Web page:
13 July 2008

Beware Marketing "Expert" Advice

Let me start by saying that most all of Seth Godin's advice in regards to marketing is revolutionary and that more marketers should follow his lead. But, not all he has to say is sound.

As the father of "permission marketing," a wholly innovative approach to marketing, I sometimes find his advice rather antiquated. Stripped straight from the mindset of old-school marketers, I find some of his advice illustrative of the fact(?) that he's never actually worked the front lines of customer service. Rather, he has dictated from the ivory tower of marketing.

Seth recently wrote about the power of scarcity in the marketplace and cited the recent 3GB iPhone debacle as the inspiration for the post.

A little background, Apple didn't produce enough new iPhones to match demand for the overrated phone. On top of that, their carriers (AT&T mostly) wanted the customers to come into their stores to make sure the customers signed contracts.

On top of the shortage of iPhones, the process of activating the phones took at least a half hour. Multiply that by 70 to 1000 people per store and you have some pretty agitated consumers.

Now in true Godin fashion, Seth proposed some principles that Apple and AT&T could have employed to smooth over the situation AND to benefit from the scarcity of the iPhone. I agreed with all of them, but the third principle made me shudder.
Principle 3: Treat different customers differently. Apple, for example, knows how to contact every single existing customer. Why not offer VIP status to big spenders? Or to those that make a lot of calls? Let them cut the line. It's not fair? What's fair mean? I can't think of anything more fair than treating the people who treat you well, better.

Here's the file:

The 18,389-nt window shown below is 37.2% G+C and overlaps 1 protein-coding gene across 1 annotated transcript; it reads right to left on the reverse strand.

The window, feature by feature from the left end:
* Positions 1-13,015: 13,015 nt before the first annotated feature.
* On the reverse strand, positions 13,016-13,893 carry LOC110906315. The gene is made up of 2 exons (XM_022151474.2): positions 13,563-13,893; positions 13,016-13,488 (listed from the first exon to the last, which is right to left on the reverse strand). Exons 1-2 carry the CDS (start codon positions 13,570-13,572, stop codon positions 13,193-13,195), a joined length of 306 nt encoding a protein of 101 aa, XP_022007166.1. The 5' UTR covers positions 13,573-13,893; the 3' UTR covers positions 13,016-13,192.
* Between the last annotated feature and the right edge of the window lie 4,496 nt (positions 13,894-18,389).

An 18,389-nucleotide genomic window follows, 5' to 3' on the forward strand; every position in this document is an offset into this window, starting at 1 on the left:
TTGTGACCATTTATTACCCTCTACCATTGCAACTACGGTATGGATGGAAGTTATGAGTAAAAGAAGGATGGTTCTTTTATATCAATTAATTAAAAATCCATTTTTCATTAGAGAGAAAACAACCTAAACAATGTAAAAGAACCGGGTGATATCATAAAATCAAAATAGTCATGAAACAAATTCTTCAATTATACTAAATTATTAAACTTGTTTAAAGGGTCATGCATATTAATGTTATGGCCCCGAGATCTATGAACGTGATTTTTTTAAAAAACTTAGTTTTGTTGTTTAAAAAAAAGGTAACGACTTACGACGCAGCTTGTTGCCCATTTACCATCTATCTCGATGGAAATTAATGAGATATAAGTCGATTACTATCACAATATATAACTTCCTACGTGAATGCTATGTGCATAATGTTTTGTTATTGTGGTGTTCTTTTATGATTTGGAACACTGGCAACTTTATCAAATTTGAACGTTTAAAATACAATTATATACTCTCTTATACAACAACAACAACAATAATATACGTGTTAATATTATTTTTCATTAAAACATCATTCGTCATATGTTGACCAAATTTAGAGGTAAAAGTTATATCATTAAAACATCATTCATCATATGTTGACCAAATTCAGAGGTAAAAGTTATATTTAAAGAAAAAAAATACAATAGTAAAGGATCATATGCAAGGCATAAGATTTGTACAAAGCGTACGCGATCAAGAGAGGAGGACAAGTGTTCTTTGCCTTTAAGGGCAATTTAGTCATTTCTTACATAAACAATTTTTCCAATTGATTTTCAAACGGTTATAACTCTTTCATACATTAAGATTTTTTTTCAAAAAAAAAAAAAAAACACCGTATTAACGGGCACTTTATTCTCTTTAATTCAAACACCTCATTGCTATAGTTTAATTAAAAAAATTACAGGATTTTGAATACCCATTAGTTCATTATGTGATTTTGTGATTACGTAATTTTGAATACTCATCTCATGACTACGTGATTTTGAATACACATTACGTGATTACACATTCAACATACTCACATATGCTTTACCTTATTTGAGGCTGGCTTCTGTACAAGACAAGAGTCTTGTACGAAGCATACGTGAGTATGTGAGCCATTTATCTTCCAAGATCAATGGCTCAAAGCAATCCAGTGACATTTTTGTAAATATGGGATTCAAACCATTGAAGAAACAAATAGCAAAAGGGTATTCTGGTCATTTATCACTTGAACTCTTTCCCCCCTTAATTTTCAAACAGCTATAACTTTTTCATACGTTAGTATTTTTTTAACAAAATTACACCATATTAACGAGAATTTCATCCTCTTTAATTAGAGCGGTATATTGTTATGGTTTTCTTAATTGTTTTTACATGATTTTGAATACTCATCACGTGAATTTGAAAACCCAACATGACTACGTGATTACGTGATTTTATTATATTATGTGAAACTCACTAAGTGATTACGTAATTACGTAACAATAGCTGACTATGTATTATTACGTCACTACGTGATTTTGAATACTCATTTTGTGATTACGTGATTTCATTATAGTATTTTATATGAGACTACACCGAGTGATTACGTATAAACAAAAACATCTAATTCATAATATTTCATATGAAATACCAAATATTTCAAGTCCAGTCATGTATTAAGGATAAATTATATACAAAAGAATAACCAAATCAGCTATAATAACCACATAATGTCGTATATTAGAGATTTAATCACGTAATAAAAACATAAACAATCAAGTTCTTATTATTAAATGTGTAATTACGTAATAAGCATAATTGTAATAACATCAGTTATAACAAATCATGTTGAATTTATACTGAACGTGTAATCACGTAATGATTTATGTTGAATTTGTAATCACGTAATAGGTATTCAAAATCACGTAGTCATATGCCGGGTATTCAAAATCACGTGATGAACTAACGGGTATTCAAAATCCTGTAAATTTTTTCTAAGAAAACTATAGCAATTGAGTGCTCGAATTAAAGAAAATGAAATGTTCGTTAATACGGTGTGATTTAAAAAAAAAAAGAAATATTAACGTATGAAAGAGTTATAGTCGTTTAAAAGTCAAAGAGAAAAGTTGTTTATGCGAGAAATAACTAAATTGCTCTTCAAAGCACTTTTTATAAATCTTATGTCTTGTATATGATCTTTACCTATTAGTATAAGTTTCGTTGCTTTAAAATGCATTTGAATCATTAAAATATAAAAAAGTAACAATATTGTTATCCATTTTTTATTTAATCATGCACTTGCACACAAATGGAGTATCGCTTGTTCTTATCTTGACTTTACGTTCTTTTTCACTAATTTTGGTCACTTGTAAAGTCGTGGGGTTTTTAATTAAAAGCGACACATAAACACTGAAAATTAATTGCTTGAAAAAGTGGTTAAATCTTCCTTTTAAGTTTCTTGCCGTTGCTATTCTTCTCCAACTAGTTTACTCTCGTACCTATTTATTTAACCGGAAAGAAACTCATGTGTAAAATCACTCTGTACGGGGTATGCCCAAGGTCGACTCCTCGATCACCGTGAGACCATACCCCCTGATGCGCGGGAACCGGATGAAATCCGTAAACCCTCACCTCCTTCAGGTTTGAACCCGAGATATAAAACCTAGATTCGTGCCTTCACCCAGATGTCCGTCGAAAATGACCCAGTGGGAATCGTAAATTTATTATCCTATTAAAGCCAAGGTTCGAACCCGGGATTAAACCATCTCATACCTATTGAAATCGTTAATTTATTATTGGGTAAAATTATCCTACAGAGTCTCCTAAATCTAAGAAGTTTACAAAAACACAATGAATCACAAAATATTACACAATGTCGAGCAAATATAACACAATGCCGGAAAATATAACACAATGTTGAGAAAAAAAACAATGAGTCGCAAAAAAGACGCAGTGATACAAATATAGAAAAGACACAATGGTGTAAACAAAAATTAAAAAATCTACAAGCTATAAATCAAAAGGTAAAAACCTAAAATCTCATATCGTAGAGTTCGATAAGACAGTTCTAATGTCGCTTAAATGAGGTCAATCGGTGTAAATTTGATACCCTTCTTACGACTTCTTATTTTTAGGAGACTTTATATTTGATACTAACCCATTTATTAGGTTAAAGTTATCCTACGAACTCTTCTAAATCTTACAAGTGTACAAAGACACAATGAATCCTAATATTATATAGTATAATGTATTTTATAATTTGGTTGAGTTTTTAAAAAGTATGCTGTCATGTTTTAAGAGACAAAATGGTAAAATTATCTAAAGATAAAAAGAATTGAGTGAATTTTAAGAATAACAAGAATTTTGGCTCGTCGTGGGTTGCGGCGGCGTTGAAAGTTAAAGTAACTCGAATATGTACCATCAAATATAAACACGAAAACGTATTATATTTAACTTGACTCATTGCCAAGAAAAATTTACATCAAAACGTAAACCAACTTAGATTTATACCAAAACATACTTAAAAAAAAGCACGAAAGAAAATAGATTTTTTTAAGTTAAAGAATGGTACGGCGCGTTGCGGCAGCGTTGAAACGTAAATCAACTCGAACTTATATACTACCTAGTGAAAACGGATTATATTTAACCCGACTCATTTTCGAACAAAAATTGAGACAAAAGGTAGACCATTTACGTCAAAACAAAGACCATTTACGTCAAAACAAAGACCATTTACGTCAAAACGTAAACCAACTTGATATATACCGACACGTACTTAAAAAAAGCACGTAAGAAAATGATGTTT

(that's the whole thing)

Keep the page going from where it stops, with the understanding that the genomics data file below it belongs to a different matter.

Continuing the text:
Having worked in customer service, working the front lines where I am face-to-face with the customer, I know first hand that nothing infuriates a new or regular customer more than line cutting. Someone who actually worked in the trenches would understand this principle.

I'm not saying that Godin is wrong in offering VIP treatment, per se. That's a terrific approach in rewarding and retaining customer loyalty. What I am saying, though, is to keep that VIP treatment on the downlow. Advertise that VIPs get the royal treatment - yes! Flaunt VIP treatment in the face of those who didn't get it - no, no, no! You're creating unnecessary tension that only makes the employee's job that much more difficult.

It's easy for the marketers to call the shots, to establish the protocol, but they aren't the ones who have to actually deal with the customer.

If you are a marketer, remember this principle above all else:
A happy employee equals a happy customer.
If you make things inordinately, unnecessarily difficult for your employee, you will lose customers.

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